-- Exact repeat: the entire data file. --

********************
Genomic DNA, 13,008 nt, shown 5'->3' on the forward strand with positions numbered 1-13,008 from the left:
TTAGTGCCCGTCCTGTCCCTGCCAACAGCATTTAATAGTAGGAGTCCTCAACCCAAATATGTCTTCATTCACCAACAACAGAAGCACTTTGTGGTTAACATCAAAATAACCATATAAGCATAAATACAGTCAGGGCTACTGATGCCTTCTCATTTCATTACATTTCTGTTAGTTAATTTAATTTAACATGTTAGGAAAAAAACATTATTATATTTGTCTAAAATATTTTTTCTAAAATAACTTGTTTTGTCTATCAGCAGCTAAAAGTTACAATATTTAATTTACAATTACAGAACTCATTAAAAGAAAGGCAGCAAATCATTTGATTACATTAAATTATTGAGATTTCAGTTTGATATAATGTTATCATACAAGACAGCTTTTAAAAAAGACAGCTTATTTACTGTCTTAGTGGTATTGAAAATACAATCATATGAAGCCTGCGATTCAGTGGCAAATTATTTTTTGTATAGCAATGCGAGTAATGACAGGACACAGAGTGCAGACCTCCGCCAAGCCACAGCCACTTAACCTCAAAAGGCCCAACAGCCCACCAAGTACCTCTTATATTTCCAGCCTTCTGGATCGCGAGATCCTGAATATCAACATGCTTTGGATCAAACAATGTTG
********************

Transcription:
Genomic DNA, 13,008 nt, shown 5'->3' on the forward strand with positions numbered 1-13,008 from the left:
TTAGTGCCCGTCCTGTCCCTGCCAACAGCATTTAATAGTAGGAGTCCTCAACCCAAATATGTCTTCATTCACCAACAACAGAAGCACTTTGTGGTTAACATCAAAATAACCATATAAGCATAAATACAGTCAGGGCTACTGATGCCTTCTCATTTCATTACATTTCTGTTAGTTAATTTAATTTAACATGTTAGGAAAAAAACATTATTATATTTGTCTAAAATATTTTTTCTAAAATAACTTGTTTTGTCTATCAGCAGCTAAAAGTTACAATATTTAATTTACAATTACAGAACTCATTAAAAGAAAGGCAGCAAATCATTTGATTACATTAAATTATTGAGATTTCAGTTTGATATAATGTTATCATACAAGACAGCTTTTAAAAAAGACAGCTTATTTACTGTCTTAGTGGTATTGAAAATACAATCATATGAAGCCTGCGATTCAGTGGCAAATTATTTTTTGTATAGCAATGCGAGTAATGACAGGACACAGAGTGCAGACCTCCGCCAAGCCACAGCCACTTAACCTCAAAAGGCCCAACAGCCCACCAAGTACCTCTTATATTTCCAGCCTTCTGGATCGCGAGATCCTGAATATCAACATGCTTTGGATCAAACAATGTTG